From kindergarten to university, no matter which school year your child is entering, there is a lot to do to prepare for the school year. Here are some tips to keep costs down and to help you save for any future educational expenses.
Back to School Shopping
After holiday shopping, back to school shopping is the second largest spending season of the year for most Americans. Here are ways to get the most bang for your buck!
Do a “supply sweep” of items and make an inventory of everything you already have. Bring this list with you when you go shopping for new supplies, so you don’t buy any duplicate items.
Check out weekly flyers at places you routinely shop to find good deals at places you already go to anyways, such as the grocery store. Doing this can save you time, money, and gas.
Spread out your shopping over a few weeks, including waiting until September or October for non-urgent supplies to get savings after the initial rush.
Spend more on quality items like backpacks that will need to last the entire year. Save money on supplies like notecards that you will replace more often.
Buy in bulk or pool your resources with friends and family to save money and reduce waste.
College Savings: 529 Plans and ESAs
The ever-rising costs of a college education and the scary prospect of taking out student loans is a terrifying future for many families. To help combat this fear, here are two popular savings methods for college.
The first is a 529 plan, which is a college savings account that is exempt from federal taxes and is designed to help taxpayers save for educational expenses on behalf of a designated beneficiary, most typically a child or grandchild. There are two types of 529s: investment savings and prepaid tuition. The investment account is more common than the prepaid option. Contributions are not tax-deductible, but investment earnings are tax-deferred, and distributions for qualified educational expenses are tax-free. Funds can be used to pay for tuition, certain housing costs, computers, books, and supplies.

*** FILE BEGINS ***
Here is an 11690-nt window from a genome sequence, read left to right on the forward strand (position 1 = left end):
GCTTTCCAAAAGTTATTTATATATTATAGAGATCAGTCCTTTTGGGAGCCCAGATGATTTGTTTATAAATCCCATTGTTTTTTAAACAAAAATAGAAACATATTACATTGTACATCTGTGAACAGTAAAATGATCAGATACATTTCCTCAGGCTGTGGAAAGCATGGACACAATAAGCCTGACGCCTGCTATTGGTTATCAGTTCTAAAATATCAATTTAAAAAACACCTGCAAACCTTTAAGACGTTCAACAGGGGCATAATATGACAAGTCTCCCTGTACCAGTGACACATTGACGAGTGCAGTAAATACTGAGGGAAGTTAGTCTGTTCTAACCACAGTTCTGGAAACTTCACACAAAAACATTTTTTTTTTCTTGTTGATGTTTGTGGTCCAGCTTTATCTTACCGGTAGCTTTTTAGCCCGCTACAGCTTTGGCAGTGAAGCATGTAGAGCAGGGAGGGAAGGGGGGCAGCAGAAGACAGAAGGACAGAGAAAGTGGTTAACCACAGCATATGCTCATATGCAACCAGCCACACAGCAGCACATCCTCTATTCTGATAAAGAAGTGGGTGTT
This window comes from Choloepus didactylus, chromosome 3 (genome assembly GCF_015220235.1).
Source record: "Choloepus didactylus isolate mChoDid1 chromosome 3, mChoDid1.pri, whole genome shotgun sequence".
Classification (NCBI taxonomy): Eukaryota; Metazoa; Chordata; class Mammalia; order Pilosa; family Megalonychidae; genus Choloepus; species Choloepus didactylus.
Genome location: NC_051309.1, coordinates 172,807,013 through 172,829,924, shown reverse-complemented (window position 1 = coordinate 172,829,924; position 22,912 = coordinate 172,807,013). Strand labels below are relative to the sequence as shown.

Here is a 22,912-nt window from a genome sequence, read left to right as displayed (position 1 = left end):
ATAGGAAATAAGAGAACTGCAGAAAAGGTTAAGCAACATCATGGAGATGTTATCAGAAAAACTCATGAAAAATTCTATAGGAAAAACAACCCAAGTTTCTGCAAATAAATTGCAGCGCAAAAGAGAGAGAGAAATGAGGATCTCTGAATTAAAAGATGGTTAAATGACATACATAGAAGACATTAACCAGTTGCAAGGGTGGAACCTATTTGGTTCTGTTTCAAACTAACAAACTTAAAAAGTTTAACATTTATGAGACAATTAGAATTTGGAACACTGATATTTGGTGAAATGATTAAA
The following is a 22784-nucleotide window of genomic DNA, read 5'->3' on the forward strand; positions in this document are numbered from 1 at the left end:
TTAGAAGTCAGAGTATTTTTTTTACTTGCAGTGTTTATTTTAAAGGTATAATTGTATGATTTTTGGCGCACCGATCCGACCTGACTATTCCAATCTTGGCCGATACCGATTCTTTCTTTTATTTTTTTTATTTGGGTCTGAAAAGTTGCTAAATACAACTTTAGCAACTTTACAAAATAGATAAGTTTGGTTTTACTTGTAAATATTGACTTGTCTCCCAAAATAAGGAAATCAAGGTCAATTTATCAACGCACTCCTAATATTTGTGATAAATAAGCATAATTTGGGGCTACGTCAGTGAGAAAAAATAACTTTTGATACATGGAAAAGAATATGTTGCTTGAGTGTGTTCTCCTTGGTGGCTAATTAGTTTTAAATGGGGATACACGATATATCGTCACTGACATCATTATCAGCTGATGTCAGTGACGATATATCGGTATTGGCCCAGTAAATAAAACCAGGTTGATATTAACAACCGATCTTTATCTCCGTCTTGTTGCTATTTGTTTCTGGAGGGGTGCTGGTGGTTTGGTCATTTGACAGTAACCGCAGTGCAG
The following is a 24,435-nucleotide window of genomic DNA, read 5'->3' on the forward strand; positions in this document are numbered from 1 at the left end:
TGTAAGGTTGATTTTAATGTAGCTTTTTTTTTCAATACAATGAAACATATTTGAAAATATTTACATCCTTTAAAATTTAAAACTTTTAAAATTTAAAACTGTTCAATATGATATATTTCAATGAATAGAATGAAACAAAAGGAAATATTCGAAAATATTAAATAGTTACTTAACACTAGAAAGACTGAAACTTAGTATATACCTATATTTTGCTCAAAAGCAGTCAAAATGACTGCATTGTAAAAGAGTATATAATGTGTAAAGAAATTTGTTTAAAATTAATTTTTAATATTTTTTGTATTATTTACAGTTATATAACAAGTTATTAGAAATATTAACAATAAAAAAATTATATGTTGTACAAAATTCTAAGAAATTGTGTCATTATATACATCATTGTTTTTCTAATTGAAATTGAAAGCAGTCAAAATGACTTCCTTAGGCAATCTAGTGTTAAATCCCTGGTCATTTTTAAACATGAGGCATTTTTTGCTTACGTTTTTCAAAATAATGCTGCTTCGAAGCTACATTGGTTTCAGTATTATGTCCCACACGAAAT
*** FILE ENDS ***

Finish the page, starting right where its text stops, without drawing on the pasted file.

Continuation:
The Minnesota College Savings Plan is the state-sponsored 529 plan. It is available to any citizen or taxpayer. With this plan, investors can open an account for as little as $25 or $15 automatic payroll deductions per pay period. There are no application, sales, or maintenance fees.
Another option for education savings is a Coverdell Education Savings Account (ESA). This account is similar to 529 plans in that qualified withdrawals are tax-free, but contributions are limited to $2,000/year, and contributions must stop once the beneficiary reaches the age of 18.
If you do choose to begin saving for a child’s college expenses now, you likely will want to use a variety of savings methods beyond the ones above. Other options include traditional savings accounts, Roth IRAs, certificates of deposits, savings bonds, or trusts.
Money Management E-Newsletter: August 2018